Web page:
That’s not what the AT&T breakup did. The breakup was vertical, not horizontal: it created seven companies that were all competing for the exact same market with the same product. If you had twenty competing social networks, they might still be evil, but they will, individually, be much less powerful than the original monopolist.
The broken up bell companies did not actually compete with each other they were just assigned a territory where they could operate. And that is still true. The trouble with all of that is that cellular phone service isn’t regulated by any of those rules which is why AT&T, which is really Southwestern Bell based in Texas which was then allowed to merge with Pacific Bell, and then bought AT&T (which by then had been reduced down to just a name with the right to make computers that didn’t Sell much and, most importantly, AT&T was the beginning of there wireless business). Because of wireless, and the overall reluctance to put any constraints on gigantic corporate businesses, I think the state of phone service in the US is not quite monopolistic but getting closer. I guess this is a digression in a sense from the main topic. But I think my point is that breaking up the company did have some big effects but I don’t think that we the consumers made out all that well in the bargain considering we now pay on average something like five times as much for phone service as we used to.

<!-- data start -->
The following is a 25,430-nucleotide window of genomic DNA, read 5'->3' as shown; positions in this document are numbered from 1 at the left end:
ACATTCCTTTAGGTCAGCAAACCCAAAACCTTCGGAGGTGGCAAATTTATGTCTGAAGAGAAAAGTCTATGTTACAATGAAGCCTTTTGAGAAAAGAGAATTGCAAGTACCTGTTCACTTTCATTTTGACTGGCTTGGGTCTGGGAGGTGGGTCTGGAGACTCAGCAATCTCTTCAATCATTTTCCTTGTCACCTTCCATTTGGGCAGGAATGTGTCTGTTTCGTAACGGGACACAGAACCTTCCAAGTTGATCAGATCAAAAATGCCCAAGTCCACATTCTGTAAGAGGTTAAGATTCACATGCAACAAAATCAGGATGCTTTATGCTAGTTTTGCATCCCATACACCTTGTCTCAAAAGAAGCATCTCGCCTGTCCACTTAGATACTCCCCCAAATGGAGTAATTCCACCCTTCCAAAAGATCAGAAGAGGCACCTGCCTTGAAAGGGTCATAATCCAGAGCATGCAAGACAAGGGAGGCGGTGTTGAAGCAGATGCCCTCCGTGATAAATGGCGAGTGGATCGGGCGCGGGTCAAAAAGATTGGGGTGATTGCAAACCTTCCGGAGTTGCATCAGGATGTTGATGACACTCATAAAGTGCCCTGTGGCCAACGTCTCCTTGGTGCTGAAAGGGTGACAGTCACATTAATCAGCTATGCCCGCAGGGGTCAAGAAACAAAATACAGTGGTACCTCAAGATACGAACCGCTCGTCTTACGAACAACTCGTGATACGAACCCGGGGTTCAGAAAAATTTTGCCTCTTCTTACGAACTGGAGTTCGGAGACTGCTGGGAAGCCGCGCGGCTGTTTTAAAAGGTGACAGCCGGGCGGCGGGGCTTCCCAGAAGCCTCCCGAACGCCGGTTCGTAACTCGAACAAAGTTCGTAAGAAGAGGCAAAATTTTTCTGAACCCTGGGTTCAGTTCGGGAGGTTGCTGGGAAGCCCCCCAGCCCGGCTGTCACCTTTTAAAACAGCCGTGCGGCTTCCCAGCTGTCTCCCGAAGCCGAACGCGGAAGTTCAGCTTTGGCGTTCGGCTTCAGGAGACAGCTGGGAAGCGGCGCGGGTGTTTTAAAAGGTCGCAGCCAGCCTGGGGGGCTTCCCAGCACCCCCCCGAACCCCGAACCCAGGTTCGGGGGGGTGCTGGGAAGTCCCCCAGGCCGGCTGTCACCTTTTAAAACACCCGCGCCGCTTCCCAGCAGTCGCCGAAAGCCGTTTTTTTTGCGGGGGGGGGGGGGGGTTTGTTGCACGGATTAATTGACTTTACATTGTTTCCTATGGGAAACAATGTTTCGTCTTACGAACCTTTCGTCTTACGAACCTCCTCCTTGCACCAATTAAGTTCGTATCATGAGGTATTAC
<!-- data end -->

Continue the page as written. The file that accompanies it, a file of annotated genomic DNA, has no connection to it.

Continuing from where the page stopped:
Hmm. I recall that, at the time, the idea was that after a grace period the Baby Bells would be allowed to compete for each other’s market. This would drive tariffs down.
Competition on cellphone service in Europe worked very well to keep the prices low.
They all had a right to go after what they called long distance service. That was the competition. But again mobile phones obliterated all of that soon enough. Still without the break up of AT&T there would be no Internet as we know it today. (The big reason being before the breakup AT&T owned the lines and all the equipment. Part of the breakup was allowing other companies to make phones and modems that ran on the lines that had formerly been the exclusive and complete domain of AT&T.) And for that alone it was worth it. Even though we know how flawed the Internet is, but still…